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Plants able to grow without gravity

Posted on Tuesday, 11 December, 2012 | Comment icon 9 comments

Image credit: NASA

Scientists have determined that it is possible to grow plants in space despite the lack of gravity.

Experiments on the International Space Station have demonstrated that plants can thrive in space and grow in much the same way as they do on Earth. The discovery is important because it means that astronauts in the future will be able to grow their food during long space voyages such as on a trip to Mars.

"The features of plant growth we thought were a result of gravity acting on plant cells and organs do not actually require gravity," said study co-author Anna-Lisa Paul. "There's really no impediment to growing plants in microgravity, such as on a long-term mission to Mars, or in reduced-gravity environments such as in specialized greenhouses on Mars or the moon."

"Since the flowers were orbiting some 220 miles (350 kilometers) above the Earth at the time, the NASA-funded experiment suggests that plants still retain an earthy instinct when they don't have gravity as a guide."

  View: Full article |  Source: National Geographic

  Discuss: View comments (9)


Recent comments on this story
Comment icon #1 Posted by Taun on 11 December, 2012, 13:24
I never thought that they might not... Just thought that they would be a bit more "bushy"... as in growing in weird directions...
Comment icon #2 Posted by Sundew on 11 December, 2012, 16:39
Plants normally respond to light by growing leaves and branches toward it (phototropism) and to gravity by growing roots downward. Plant such as carrots planted in soil in low gravity might not be able to grow a taproot in the proper direction (it might grow sideways in a container), but those with fibrous roots will probably just fill the available soil with roots. As long as there is a light source they will grow toward it. In tissue culture plant cells are kept from differentiating by constantly gentle agitation of the media, this keeps them from orienting towards gravity and allows cell ... [More]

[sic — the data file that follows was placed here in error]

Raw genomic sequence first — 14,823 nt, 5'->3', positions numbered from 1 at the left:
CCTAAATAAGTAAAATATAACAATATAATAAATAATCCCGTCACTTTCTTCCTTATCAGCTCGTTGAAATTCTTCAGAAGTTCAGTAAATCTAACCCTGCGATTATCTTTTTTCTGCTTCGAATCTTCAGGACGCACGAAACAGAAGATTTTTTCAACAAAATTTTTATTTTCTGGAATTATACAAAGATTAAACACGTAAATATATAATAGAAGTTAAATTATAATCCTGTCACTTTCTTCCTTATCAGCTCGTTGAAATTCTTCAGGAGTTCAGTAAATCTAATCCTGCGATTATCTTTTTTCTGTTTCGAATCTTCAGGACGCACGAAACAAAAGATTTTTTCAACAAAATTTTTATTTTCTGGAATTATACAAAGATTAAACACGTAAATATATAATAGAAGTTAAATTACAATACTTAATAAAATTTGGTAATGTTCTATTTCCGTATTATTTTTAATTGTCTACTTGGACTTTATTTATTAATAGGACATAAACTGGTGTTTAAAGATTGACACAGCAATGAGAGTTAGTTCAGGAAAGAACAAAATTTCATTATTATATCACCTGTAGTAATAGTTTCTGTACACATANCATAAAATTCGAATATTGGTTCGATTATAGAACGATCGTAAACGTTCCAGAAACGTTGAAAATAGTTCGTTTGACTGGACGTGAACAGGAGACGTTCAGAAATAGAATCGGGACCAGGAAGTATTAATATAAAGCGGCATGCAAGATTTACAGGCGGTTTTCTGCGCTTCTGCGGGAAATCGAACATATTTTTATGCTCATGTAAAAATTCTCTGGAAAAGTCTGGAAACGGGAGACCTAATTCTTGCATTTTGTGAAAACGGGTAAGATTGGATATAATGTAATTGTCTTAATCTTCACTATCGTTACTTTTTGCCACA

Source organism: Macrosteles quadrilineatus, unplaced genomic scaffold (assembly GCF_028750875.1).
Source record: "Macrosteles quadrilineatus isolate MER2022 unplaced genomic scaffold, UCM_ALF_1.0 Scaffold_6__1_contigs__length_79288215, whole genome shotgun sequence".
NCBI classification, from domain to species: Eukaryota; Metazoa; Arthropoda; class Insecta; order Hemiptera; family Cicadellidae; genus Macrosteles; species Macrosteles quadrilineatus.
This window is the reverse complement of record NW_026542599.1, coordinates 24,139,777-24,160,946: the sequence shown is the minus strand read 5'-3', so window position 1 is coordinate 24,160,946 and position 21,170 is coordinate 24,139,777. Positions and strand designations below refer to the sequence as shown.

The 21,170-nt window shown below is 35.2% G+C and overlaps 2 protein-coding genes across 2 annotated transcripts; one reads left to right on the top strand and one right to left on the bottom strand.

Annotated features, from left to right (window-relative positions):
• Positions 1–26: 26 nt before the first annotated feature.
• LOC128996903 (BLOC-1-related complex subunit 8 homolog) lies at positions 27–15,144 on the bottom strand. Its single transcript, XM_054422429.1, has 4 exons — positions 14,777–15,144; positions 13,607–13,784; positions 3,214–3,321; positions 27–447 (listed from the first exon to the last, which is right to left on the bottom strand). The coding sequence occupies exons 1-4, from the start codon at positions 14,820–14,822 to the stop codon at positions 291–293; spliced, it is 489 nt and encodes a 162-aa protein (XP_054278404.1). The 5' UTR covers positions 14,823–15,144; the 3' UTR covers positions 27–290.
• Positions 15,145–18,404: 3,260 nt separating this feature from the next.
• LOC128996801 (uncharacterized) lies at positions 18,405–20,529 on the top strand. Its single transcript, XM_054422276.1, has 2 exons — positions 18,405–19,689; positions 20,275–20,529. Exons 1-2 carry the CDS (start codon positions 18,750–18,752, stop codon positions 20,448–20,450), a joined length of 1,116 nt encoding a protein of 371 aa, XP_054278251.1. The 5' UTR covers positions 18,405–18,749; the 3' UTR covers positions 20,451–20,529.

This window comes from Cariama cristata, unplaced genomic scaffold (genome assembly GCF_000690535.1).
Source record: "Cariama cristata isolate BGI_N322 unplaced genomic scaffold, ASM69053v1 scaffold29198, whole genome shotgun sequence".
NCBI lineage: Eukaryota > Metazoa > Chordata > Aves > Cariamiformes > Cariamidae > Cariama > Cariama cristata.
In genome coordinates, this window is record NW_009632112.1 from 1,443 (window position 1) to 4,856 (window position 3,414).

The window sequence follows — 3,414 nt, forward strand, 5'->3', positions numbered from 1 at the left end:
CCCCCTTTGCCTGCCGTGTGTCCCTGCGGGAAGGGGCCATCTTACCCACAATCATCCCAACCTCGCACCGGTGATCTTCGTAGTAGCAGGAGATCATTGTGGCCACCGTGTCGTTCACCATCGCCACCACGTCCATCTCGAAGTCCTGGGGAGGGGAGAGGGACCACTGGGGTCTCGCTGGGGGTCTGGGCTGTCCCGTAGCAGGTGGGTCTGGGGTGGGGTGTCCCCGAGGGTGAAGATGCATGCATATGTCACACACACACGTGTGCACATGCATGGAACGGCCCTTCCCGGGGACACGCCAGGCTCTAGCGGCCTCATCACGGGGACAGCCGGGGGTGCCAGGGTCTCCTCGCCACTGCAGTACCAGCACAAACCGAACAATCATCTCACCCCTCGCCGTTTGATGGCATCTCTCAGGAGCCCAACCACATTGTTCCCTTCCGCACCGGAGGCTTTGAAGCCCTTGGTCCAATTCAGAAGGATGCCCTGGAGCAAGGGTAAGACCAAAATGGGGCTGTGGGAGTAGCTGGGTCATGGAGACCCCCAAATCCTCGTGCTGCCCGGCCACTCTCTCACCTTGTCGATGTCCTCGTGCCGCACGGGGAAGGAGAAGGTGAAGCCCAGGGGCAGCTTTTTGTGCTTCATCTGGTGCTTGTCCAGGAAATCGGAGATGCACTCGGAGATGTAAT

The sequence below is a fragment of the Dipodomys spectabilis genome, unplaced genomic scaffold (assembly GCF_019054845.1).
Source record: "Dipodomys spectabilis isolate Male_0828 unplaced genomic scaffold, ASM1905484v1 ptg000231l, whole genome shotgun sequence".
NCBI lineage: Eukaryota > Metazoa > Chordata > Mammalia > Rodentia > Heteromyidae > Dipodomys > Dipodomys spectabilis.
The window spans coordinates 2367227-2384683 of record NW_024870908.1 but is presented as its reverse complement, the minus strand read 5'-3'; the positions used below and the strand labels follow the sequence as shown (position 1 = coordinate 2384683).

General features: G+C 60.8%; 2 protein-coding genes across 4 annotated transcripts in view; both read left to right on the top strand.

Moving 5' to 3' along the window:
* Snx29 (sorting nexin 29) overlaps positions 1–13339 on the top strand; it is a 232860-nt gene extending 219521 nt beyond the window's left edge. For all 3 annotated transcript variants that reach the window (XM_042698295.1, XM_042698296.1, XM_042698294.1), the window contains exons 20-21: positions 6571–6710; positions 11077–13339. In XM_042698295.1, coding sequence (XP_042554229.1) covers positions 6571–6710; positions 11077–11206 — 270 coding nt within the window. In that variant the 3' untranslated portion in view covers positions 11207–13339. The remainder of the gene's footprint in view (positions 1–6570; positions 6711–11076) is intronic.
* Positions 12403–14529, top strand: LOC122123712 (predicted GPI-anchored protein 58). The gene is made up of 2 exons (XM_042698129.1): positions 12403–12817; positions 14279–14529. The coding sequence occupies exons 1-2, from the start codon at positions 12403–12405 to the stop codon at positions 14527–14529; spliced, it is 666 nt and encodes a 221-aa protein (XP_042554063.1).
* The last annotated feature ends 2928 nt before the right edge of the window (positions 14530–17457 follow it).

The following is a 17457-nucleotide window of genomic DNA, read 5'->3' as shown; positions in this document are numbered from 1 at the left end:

Comment icon #3 Posted by King Fluffs on 11 December, 2012, 16:41
I remember my biology teacher telling me about something like this awhile back.
Comment icon #4 Posted by brainiac on 11 December, 2012, 20:42
So this is what I am thinking about, that maybe some of the UFO's flying out there is some kind of living parasite.
Comment icon #5 Posted by The New Richard Nixon on 12 December, 2012, 10:49
A parasite is not a plant, a parasite needs a host to survive.
Comment icon #6 Posted by brainiac on 12 December, 2012, 17:38
Nope both plant and parasite are living things. Some plant are parasite check the orchids. Parasite depend on others to survive, the UFOs why they visit us. I believe some UFOs are not piloted like drones or somekind of camouflaging living organisms.
Comment icon #7 Posted by MidKn13ght on 12 December, 2012, 23:17
I never would of thought this would of actually been an issue.... Carbonminoxide, Water, and light is all plants need well i though i could be What does gravity have to do with their growth? Now you dont need tie strings, or sticks to hold up the plant..... wonder how much funds where put into finding out this crucial information......
Comment icon #8 Posted by Waspie_Dwarf on 12 December, 2012, 23:31
Quite a lot actually. With out gravity how does the seed know in which direction the roots should grow, or the shoots? If a plant were to try and open it's leaves whilst still underground, whilst it's roots were above ground it wouldn't survive very long.
Comment icon #9 Posted by MidKn13ght on 14 December, 2012, 16:41
Tu'Shae my man ...Tu'Shae.....

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